FIG. 9 illustrates placement of additional sensors that may optionally be used in the present invention.

FIG. 10 details the flow chart for the train and test reference profiles procedure.

FIG. 11 and FIG. 12 detail key definitions of variables used to calculate the features in FIG. 13.

FIG. 13 details how each of the feature values that make up the profile for a single sample stroke are computed.

FIG. 14 provides example rules and resulting motion adjustment feedback for tennis training.

DESCRIPTION OF EMBODIMENTS

In the preferred embodiment, the present invention includes one or more sensors, each sensor capable of capturing data to measure the motions and orientations of a user, and of communicating the sensor data to a processing unit for analysis; a computer capable of receiving said sensor data and user input on training system configuration, executing a computer program to process said sensor data, and transmitting a indicator signal to the user as feedback; and a computer program capable executing on the computer to analyze the sensor data under ongoing dynamic training conditions, wherein a user may select from a plurality of positions and motion types, and to produce a feedback signal to indicate deviations of the measured motion from a reference motion, where the reference motion profile is automatically selected by the computer program based on data from the measured motion.

The invention description begins with a basic discussion of the hardware involved, and then details the computer software invented. FIG. 1 depicts the preferred embodiment (100) configured with a single WIMU (101), which transmits data via wireless communications to a base station (108), which is connected to the computer (109). Those skilled in the art will understand that the base station (108) may alternatively be a wireless network router, or other device capable of sending and receiving wireless transmissions. The WIMU includes an accelerometer (102), which is a sensor to detect changes in acceleration (changes in velocity) along the X, Y, or Z axis. The WIMU also includes a gyroscope (103), which is a sensor to detect orientation in 3 dimensions, and tri-axis magnetometer (104), which measures the strength and direction of the earth's magnetic field and can be fused with accelerometer and gyroscope data to help compensate for drift. The accelerometer, gyroscope, and magnetometer together are referred to as the Inertial Measurement Unit (IMU) (105). The WIMU also includes a power supply (i.e., battery) (106) and a wireless transmitter (107). The WIMU samples readings from the gyroscope, magnetometer, accelerometer, and wirelessly transmits those readings, along with the timecode at which the sample reading was taken. All of the inertial readings are captured in analog and converted to digital signals for transmission. The base station (108) relays the IMU readings to the computer (109). The computer (109) includes a processor (112), which executes the program detailed in FIG. 4 to process the IMU readings, store reference profiles in the computer storage (113), and generate feedback, which can be shown on the visual display (110) and communicated by the audio speaker (111). Although this configuration shows only a single WIMU (101), the base station (108) and computer (109) are capable of receiving and processing sensor readings from other sensors (not illustrated).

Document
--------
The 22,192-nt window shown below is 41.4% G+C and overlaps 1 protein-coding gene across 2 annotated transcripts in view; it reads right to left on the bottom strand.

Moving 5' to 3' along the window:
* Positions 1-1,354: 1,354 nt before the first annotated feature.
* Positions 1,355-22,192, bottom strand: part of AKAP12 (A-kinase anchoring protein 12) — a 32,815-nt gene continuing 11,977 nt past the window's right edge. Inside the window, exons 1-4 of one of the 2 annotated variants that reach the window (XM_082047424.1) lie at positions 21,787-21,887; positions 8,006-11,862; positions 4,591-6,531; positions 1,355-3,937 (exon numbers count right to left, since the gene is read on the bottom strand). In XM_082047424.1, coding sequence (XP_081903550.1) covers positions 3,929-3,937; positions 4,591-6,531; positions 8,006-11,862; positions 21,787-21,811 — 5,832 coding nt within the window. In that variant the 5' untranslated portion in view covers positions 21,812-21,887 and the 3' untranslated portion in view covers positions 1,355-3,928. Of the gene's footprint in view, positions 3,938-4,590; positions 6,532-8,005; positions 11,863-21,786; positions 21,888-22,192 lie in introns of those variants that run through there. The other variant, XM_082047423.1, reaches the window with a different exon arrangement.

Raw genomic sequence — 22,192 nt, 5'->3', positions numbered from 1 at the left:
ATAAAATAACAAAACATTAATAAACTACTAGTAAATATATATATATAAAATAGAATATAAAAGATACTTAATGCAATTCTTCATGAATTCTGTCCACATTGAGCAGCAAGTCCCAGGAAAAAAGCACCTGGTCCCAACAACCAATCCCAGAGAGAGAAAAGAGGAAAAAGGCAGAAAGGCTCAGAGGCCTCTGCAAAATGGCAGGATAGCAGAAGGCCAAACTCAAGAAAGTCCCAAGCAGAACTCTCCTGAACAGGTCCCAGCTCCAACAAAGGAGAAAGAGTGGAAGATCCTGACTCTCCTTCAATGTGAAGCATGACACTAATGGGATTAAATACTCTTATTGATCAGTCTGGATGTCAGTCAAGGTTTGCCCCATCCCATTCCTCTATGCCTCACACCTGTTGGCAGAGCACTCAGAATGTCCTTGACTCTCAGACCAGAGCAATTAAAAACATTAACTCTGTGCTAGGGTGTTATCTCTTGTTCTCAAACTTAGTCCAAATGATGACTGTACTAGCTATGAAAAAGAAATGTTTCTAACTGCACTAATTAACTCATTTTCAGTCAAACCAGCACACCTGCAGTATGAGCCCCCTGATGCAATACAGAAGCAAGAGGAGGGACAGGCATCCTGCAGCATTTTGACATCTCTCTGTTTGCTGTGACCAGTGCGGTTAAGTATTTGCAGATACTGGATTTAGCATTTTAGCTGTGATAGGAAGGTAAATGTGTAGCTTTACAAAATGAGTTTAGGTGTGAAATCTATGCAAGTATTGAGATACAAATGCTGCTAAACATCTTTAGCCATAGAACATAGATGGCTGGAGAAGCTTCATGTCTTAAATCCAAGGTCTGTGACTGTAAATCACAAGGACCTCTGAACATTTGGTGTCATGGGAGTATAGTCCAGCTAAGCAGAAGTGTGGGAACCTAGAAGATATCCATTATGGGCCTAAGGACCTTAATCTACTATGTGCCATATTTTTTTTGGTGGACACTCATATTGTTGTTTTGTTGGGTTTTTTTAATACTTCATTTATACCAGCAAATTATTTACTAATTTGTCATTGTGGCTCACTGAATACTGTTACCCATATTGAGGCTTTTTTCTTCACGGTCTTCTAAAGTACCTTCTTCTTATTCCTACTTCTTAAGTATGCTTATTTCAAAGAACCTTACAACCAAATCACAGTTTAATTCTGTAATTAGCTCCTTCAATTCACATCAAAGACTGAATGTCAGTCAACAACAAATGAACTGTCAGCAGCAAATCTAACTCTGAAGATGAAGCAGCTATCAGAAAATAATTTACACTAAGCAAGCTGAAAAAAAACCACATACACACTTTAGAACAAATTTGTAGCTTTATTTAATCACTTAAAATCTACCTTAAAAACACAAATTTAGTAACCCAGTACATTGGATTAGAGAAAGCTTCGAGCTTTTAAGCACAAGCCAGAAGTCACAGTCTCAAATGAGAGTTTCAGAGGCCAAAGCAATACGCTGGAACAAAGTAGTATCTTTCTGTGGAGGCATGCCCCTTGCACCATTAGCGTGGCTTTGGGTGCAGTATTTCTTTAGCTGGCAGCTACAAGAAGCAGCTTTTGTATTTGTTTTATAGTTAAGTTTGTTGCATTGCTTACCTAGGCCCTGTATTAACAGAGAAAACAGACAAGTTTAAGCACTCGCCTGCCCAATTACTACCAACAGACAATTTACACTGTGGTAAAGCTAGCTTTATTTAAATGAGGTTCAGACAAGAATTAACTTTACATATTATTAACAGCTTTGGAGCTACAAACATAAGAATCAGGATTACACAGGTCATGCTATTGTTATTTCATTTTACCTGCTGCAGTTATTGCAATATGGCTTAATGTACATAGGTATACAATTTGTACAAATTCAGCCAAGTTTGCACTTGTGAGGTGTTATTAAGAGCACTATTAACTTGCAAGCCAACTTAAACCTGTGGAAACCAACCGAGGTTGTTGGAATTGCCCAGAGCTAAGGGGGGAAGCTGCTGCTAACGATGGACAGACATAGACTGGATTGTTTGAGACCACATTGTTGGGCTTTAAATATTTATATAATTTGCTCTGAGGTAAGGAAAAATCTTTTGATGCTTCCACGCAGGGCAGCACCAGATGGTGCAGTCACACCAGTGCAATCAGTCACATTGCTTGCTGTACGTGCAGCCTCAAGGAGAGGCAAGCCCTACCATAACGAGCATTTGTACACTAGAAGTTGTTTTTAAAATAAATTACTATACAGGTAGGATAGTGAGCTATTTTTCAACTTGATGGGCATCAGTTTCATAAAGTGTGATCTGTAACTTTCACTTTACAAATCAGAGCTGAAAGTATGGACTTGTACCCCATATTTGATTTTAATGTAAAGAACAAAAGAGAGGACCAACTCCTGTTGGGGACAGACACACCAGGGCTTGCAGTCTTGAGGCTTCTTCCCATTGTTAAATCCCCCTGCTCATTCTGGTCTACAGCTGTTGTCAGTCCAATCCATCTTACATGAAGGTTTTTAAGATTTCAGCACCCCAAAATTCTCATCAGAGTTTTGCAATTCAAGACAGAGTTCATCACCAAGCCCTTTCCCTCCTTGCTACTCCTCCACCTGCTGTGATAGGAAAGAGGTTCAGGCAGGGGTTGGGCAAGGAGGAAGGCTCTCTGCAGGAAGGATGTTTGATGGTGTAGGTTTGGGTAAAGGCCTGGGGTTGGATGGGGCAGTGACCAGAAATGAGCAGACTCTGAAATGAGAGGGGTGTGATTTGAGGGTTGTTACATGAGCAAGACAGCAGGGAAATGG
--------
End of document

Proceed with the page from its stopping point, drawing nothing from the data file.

FIG. 2 illustrates an alternative hardware configuration (200) for the preferred embodiment with a single IMU integrated with the processor and storage (201), such as in a smartphone or personal digital assistant (PDA). As with the configuration in FIG. 1, the IMU (105) includes an accelerometer (102), gyroscope (103), and magnetometer (104), and the IMU (105) is integrated with a power supply (106). The configuration in FIG. 2 illustrates how the IMU (105) can also be integrated with a processor (112), storage (113), visual display (110) and audio speaker (111), which perform the same functions described for these components in FIG. 1. The IMU is integrated with the processor (112) and therefore able to communicate the IMU readings directly to the processor, without requiring wireless transmission. In this configuration, the wireless receiver/transmitter (202) enables receiving and processing sensor readings from other optionally included sensors (not illustrated).